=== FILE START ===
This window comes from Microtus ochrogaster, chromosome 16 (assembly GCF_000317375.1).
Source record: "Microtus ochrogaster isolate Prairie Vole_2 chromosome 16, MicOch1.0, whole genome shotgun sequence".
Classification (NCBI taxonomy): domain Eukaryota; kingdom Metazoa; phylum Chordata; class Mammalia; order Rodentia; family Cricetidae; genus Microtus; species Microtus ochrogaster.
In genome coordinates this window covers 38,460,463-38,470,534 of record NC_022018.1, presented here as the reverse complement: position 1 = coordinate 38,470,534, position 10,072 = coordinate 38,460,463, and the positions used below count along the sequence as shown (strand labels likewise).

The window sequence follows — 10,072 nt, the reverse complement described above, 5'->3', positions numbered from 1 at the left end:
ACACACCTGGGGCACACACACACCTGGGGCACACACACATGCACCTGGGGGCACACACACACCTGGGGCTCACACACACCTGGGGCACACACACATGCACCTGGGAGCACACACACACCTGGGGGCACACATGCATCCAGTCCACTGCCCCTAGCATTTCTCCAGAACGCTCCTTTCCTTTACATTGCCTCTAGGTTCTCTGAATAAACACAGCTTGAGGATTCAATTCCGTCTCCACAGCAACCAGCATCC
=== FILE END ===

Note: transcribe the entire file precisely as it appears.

This window comes from Microtus ochrogaster, chromosome 16 (assembly GCF_000317375.1).
Source record: "Microtus ochrogaster isolate Prairie Vole_2 chromosome 16, MicOch1.0, whole genome shotgun sequence".
Classification (NCBI taxonomy): domain Eukaryota; kingdom Metazoa; phylum Chordata; class Mammalia; order Rodentia; family Cricetidae; genus Microtus; species Microtus ochrogaster.
In genome coordinates this window covers 38,460,463-38,470,534 of record NC_022018.1, presented here as the reverse complement: position 1 = coordinate 38,470,534, position 10,072 = coordinate 38,460,463, and the positions used below count along the sequence as shown (strand labels likewise).

The window sequence follows — 10,072 nt, the reverse complement described above, 5'->3', positions numbered from 1 at the left end:
ACACACCTGGGGCACACACACACCTGGGGCACACACACATGCACCTGGGGGCACACACACACCTGGGGCTCACACACACCTGGGGCACACACACATGCACCTGGGAGCACACACACACCTGGGGGCACACATGCATCCAGTCCACTGCCCCTAGCATTTCTCCAGAACGCTCCTTTCCTTTACATTGCCTCTAGGTTCTCTGAATAAACACAGCTTGAGGATTCAATTCCGTCTCCACAGCAACCAGCATCC